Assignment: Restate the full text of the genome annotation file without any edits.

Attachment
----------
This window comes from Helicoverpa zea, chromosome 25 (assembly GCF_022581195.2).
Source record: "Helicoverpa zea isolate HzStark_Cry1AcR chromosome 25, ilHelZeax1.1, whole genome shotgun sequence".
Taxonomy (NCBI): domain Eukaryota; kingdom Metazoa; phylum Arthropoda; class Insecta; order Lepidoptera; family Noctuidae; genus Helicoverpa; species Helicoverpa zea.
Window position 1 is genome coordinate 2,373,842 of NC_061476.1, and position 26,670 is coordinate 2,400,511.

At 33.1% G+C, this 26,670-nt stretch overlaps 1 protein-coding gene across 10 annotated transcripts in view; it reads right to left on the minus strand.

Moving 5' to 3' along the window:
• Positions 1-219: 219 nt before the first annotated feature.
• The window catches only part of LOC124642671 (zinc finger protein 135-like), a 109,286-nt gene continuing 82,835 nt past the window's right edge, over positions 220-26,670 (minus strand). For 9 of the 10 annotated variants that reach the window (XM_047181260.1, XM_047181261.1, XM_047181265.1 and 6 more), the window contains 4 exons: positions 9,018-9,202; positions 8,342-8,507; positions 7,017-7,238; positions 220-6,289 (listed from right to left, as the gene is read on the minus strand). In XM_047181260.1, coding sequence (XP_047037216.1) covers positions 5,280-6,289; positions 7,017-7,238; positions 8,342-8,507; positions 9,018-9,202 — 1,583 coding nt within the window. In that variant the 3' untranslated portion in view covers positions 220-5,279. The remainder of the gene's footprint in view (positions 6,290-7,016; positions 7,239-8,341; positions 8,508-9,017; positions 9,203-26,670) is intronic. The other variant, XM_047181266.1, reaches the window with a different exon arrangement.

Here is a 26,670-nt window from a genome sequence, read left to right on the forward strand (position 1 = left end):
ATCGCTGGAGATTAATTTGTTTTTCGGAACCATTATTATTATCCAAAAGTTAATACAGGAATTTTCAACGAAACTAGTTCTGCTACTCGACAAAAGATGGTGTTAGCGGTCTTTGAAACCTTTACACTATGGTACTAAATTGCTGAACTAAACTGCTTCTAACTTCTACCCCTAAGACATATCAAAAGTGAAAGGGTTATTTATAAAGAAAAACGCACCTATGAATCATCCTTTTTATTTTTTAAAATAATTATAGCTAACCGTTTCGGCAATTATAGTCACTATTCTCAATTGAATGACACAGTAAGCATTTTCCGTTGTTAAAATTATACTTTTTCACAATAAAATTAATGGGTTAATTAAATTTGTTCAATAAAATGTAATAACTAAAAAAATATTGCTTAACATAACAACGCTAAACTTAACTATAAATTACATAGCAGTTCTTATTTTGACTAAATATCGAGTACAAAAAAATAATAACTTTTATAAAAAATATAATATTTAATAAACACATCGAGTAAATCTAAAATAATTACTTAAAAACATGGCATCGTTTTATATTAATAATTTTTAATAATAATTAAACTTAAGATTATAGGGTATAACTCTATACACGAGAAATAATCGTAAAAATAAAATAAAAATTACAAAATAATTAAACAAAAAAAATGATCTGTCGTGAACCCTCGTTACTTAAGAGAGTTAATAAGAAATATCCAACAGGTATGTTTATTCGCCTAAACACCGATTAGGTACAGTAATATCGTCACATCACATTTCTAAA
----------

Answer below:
This window comes from Helicoverpa zea, chromosome 25 (assembly GCF_022581195.2).
Source record: "Helicoverpa zea isolate HzStark_Cry1AcR chromosome 25, ilHelZeax1.1, whole genome shotgun sequence".
Taxonomy (NCBI): domain Eukaryota; kingdom Metazoa; phylum Arthropoda; class Insecta; order Lepidoptera; family Noctuidae; genus Helicoverpa; species Helicoverpa zea.
Window position 1 is genome coordinate 2,373,842 of NC_061476.1, and position 26,670 is coordinate 2,400,511.

At 33.1% G+C, this 26,670-nt stretch overlaps 1 protein-coding gene across 10 annotated transcripts in view; it reads right to left on the minus strand.

Moving 5' to 3' along the window:
• Positions 1-219: 219 nt before the first annotated feature.
• The window catches only part of LOC124642671 (zinc finger protein 135-like), a 109,286-nt gene continuing 82,835 nt past the window's right edge, over positions 220-26,670 (minus strand). For 9 of the 10 annotated variants that reach the window (XM_047181260.1, XM_047181261.1, XM_047181265.1 and 6 more), the window contains 4 exons: positions 9,018-9,202; positions 8,342-8,507; positions 7,017-7,238; positions 220-6,289 (listed from right to left, as the gene is read on the minus strand). In XM_047181260.1, coding sequence (XP_047037216.1) covers positions 5,280-6,289; positions 7,017-7,238; positions 8,342-8,507; positions 9,018-9,202 — 1,583 coding nt within the window. In that variant the 3' untranslated portion in view covers positions 220-5,279. The remainder of the gene's footprint in view (positions 6,290-7,016; positions 7,239-8,341; positions 8,508-9,017; positions 9,203-26,670) is intronic. The other variant, XM_047181266.1, reaches the window with a different exon arrangement.

Here is a 26,670-nt window from a genome sequence, read left to right on the forward strand (position 1 = left end):
ATCGCTGGAGATTAATTTGTTTTTCGGAACCATTATTATTATCCAAAAGTTAATACAGGAATTTTCAACGAAACTAGTTCTGCTACTCGACAAAAGATGGTGTTAGCGGTCTTTGAAACCTTTACACTATGGTACTAAATTGCTGAACTAAACTGCTTCTAACTTCTACCCCTAAGACATATCAAAAGTGAAAGGGTTATTTATAAAGAAAAACGCACCTATGAATCATCCTTTTTATTTTTTAAAATAATTATAGCTAACCGTTTCGGCAATTATAGTCACTATTCTCAATTGAATGACACAGTAAGCATTTTCCGTTGTTAAAATTATACTTTTTCACAATAAAATTAATGGGTTAATTAAATTTGTTCAATAAAATGTAATAACTAAAAAAATATTGCTTAACATAACAACGCTAAACTTAACTATAAATTACATAGCAGTTCTTATTTTGACTAAATATCGAGTACAAAAAAATAATAACTTTTATAAAAAATATAATATTTAATAAACACATCGAGTAAATCTAAAATAATTACTTAAAAACATGGCATCGTTTTATATTAATAATTTTTAATAATAATTAAACTTAAGATTATAGGGTATAACTCTATACACGAGAAATAATCGTAAAAATAAAATAAAAATTACAAAATAATTAAACAAAAAAAATGATCTGTCGTGAACCCTCGTTACTTAAGAGAGTTAATAAGAAATATCCAACAGGTATGTTTATTCGCCTAAACACCGATTAGGTACAGTAATATCGTCACATCACATTTCTAAA